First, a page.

Little India businesses eagerly await opening of Downtown Line 2 stations

Some of them were hard hit by nearly seven years of construction works and diversions

The upcoming Rochor station. ST PHOTO: CHEW SENG KIM

Businesses in the Little India area are eagerly anticipating the opening of the Little India and Rochor MRT stations on Dec 27 after almost seven years of intense construction in the area.

"Some shops lost business and had to close because people wouldn't even know the shop existed," said Mr Rajakumar Chandra, chairman of the Little India Shopkeepers and Heritage Association, noting that businesses in The Verge shopping mall and Tekka Market were badly affected.

With the completion of the stations, Mr Chandra hopes people who found it hard to navigate and access the areas because of the hoardings and diversions will return. "Although we have been inconvenienced for a number of years, we are looking at many more years of better business," he said.

The two stations are part of the 12 stations of Downtown Line 2 that will connect residents in the west, including the Sixth Avenue and Upper Bukit Timah neighbourhoods, to the city.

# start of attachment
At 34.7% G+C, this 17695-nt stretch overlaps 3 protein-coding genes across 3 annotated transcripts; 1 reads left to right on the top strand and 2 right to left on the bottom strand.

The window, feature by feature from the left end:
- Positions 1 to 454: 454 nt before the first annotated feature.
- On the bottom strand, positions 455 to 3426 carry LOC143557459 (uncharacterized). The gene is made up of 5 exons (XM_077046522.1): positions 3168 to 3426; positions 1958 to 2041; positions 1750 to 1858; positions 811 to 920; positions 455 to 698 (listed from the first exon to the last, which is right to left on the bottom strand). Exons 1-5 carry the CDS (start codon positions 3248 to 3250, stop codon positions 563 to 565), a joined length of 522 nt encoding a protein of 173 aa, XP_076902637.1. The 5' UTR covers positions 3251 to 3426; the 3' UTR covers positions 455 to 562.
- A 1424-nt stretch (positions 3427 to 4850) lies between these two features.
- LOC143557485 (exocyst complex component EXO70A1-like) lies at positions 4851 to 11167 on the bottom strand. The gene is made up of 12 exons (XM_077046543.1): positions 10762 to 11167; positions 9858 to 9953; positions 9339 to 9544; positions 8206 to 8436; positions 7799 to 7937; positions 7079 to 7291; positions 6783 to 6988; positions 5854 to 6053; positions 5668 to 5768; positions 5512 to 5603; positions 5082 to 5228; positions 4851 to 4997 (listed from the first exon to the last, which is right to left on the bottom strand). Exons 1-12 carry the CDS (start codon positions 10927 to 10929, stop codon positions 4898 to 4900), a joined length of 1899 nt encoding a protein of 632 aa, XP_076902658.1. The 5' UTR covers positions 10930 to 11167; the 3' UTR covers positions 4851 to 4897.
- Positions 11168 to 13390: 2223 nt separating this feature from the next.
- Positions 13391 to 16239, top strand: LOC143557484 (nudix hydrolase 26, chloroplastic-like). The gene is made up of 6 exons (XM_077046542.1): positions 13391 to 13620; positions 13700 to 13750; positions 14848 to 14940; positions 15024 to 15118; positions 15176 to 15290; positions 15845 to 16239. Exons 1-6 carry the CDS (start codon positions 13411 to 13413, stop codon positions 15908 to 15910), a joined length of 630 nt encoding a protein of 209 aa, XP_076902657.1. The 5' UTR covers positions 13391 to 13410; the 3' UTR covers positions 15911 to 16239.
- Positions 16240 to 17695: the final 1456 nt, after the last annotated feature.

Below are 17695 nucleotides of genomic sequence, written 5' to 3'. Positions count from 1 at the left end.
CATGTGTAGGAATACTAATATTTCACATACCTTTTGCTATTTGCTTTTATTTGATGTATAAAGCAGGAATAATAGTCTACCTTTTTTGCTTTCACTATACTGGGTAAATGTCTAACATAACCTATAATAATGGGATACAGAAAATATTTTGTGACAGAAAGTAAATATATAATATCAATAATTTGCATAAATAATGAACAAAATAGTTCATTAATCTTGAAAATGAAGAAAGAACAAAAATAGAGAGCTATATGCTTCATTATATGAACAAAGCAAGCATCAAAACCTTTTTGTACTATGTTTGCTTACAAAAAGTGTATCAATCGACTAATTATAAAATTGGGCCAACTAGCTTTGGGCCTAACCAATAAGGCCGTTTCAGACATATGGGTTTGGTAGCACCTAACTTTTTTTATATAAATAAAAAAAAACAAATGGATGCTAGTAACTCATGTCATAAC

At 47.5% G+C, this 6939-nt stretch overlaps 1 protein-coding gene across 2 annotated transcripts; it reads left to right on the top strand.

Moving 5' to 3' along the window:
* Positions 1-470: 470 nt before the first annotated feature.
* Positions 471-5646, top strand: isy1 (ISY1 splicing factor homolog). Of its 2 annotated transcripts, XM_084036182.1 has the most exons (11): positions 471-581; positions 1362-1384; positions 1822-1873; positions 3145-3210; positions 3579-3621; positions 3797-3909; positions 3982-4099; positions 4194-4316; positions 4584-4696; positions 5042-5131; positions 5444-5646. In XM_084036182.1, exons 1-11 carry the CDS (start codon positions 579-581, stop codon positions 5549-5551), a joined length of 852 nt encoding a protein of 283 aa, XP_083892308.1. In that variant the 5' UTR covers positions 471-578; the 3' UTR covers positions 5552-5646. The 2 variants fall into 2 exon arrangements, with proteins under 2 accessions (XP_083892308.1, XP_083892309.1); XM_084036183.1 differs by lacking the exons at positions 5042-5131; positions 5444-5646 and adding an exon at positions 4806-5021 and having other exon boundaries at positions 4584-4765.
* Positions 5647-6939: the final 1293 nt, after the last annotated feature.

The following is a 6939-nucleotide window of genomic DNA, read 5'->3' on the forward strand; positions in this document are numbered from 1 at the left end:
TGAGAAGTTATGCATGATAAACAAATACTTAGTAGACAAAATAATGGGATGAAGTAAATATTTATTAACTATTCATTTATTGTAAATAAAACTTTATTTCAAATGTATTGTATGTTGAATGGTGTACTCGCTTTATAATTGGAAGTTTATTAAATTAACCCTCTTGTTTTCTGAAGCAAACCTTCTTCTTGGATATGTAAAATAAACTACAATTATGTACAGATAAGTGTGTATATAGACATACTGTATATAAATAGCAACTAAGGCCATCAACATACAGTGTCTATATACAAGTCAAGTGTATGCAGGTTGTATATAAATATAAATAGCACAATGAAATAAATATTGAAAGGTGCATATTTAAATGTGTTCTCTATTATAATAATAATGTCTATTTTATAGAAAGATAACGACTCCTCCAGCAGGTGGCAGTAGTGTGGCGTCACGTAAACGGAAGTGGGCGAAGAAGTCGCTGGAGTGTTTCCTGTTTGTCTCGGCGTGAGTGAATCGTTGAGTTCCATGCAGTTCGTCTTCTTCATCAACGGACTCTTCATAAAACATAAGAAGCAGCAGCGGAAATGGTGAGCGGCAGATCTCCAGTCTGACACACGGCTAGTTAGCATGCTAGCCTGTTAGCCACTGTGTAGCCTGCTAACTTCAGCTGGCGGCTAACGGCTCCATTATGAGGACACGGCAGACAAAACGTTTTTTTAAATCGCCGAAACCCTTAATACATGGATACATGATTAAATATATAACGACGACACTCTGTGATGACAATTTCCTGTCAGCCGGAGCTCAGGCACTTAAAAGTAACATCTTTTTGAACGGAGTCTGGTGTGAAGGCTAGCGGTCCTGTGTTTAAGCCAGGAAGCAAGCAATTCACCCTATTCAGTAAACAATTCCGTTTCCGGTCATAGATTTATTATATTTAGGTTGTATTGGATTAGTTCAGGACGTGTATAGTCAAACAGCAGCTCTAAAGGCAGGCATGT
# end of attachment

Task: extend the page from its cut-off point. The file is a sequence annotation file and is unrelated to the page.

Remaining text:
At $803 million, the contract to build the two stations was one of the highest ever given out, said the Land Transport Authority (LTA).

The cost was mainly due to the complexity of the work, including the challenge of realigning a 1km section of Rochor Canal, which ran through the middle of the construction area. The Sungei and Rochor Canal Roads also had to be diverted more than 30 times.

A 180m-long box tunnel to house the future North-South Expressway was also part of the project, as it runs on top of Rochor station. This is the only station to intersect with the expressway.

Rochor station, which is between Sim Lim Square and Golden Wall Centre and has two entrances, is also set in marine clay layers, which at times has the consistency of peanut butter.

Because of this, additional crosswalls had to be built to stabilise works at the station base.

To accommodate the station works, a steel deck had to be built above the old Rochor Canal, on top of which both five-lane carriageways of Rochor Canal Road and Sungei Road were shifted at various times during the course of construction.

From 2011 to this year, a new 20m-wide box culvert canal was built - now covered by Sungei Road - for Rochor Canal to flow through.

At Little India station - which will be an interchange with the North East Line (NEL) with two new entrances - the challenge was navigating large boulders underground.

Workers manually mined a 58m section of train tunnel below the NEL tunnels as the ground was hard and contained those big boulders.

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A version of this article appeared in the print edition of The Straits Times on November 27, 2015, with the headline Little India businesses eagerly await opening of Downtown Line 2 stations. Subscribe